A vibrant, eccentric home in Cape Town
Tactile objets d’art created by African artists fill Margaret Woermann’s home with colour and intrigue. Feature Mandy Allen. Photographs Elsa Young/Bureaux/Living Inside
As soon as she opens the front door of her graceful home in the Cape Town suburbs, Margaret Woermann is joined on either side by two large dogs – Lenghi and Lunah, her constant companions. The words ‘eccentric’ and ‘bohemian’ immediately spring to mind.
Margaret, who has lived in the house for over two decades, was born and raised in a rural farming community to a German immigrant family. Later, thanks to a strong artistic ability, a series of fortuitous twists and turns, a discerning eye and unrelenting determination, she went on to establish herself as one of the best-known names in the South African design world. She is now the owner of craft collective Heartworks, as well as being an acclaimed ceramicist.
The decor in her home, which dates from 1904, is influenced by her formative years on the farm: from several heavy pieces of inherited antique furniture and a collection of paintings by an artist uncle, to the dense garden that surrounds and shields the entire house.
Many elements here also hint at the austerity of her childhood: wooden floors left deliberately unadorned; walls she has painted herself; a thrifty assortment of furniture and paintings found at second-hand shops, auctions and given to her by friends; mix-and-match vintage crockery in utilitarian kitchen cupboards and textures that err on the side of humble and organic.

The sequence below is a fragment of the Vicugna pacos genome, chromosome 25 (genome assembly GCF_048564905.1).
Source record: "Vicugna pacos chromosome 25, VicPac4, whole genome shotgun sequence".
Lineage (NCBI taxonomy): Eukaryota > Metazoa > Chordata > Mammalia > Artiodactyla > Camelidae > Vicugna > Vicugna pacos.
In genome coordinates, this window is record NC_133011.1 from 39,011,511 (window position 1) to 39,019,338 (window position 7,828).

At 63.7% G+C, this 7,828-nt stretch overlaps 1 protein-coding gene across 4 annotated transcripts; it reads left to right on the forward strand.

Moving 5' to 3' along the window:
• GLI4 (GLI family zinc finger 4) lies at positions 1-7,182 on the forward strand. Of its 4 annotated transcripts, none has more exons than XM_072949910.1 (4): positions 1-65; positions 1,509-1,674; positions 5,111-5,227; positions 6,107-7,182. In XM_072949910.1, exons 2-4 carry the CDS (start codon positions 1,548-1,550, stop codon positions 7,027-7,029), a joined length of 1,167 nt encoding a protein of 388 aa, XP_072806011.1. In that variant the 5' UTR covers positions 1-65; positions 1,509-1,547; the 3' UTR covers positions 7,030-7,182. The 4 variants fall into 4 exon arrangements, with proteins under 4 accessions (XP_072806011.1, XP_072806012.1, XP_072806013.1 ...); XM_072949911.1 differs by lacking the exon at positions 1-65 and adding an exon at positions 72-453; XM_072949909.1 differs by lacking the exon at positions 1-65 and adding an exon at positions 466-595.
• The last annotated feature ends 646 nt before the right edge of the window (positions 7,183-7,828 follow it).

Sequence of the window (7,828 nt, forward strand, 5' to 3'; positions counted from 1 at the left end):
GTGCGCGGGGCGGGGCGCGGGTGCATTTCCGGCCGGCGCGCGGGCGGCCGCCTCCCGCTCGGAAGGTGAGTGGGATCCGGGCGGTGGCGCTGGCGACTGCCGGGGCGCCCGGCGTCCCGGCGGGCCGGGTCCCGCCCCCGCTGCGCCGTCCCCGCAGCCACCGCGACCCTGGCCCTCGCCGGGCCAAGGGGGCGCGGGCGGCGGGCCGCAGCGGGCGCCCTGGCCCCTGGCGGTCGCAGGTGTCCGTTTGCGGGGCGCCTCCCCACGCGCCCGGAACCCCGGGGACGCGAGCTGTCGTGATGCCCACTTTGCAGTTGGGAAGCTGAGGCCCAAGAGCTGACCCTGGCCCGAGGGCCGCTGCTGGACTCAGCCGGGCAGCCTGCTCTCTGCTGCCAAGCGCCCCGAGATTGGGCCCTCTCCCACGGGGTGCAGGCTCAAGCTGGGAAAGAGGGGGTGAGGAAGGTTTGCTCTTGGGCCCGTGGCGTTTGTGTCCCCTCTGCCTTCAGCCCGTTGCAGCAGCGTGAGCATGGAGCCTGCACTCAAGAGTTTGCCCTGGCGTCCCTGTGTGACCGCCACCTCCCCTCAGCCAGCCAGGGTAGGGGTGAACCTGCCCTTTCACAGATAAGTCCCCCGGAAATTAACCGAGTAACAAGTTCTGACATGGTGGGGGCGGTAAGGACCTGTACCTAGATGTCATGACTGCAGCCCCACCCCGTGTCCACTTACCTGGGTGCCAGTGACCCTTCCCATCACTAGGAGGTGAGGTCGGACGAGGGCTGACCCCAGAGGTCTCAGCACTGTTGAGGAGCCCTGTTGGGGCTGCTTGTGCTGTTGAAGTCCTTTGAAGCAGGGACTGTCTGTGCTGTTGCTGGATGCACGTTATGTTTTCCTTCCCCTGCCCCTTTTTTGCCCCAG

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The characterful house features pressed tin ceilings, spacious rooms and restored sash windows that allow the light to pour in. These details are the perfect foil for Margaret’s collection of African art, craft and found ephemera that she has built up over a lifetime. It is also the backdrop to the pieces she has made herself. And while each room is quite different, they are all defined and therefore connected by Margaret’s talent for arrangement. ‘It feels a bit odd to me when people use the word ‘curated’ for how the house looks,’ says Margaret. ‘Really, I think it’s quite haphazard. It’s just evolved and become fuller the longer I’ve lived here,’ she explains.
She could be viewed as something of a cultural anthropologist, when you consider this impressive assembly of craft and her profound knowledge of each and every maker. Her collection’s roots extend to South Africa and neighbouring Namibia, Zimbabwe, Eswatini (Swaziland), Mozambique and Botswana to further afield in Central, West and East Africa.
However, she wouldn’t call herself an anthropologist, she says: ‘but I do feel connected to this art because it’s what I was exposed to as a child and later in my youth when I travelled in Africa. The rural art of the street and things made by hand with natural, recycled and utilitarian materials, which is so distinctive to craft, has always attracted me. Craft has such a life and vibrancy, it’s so unique and authentic to its maker. How can you not have a respect for and curiosity about that?’
Margaret’s position in the design industry gives her the opportunity to spot work by emerging talents, as well as supporting South Africa’s more established artists. The art that fills her home is dynamic and fresh, adding another layer to the eclectic tapestry of the interiors.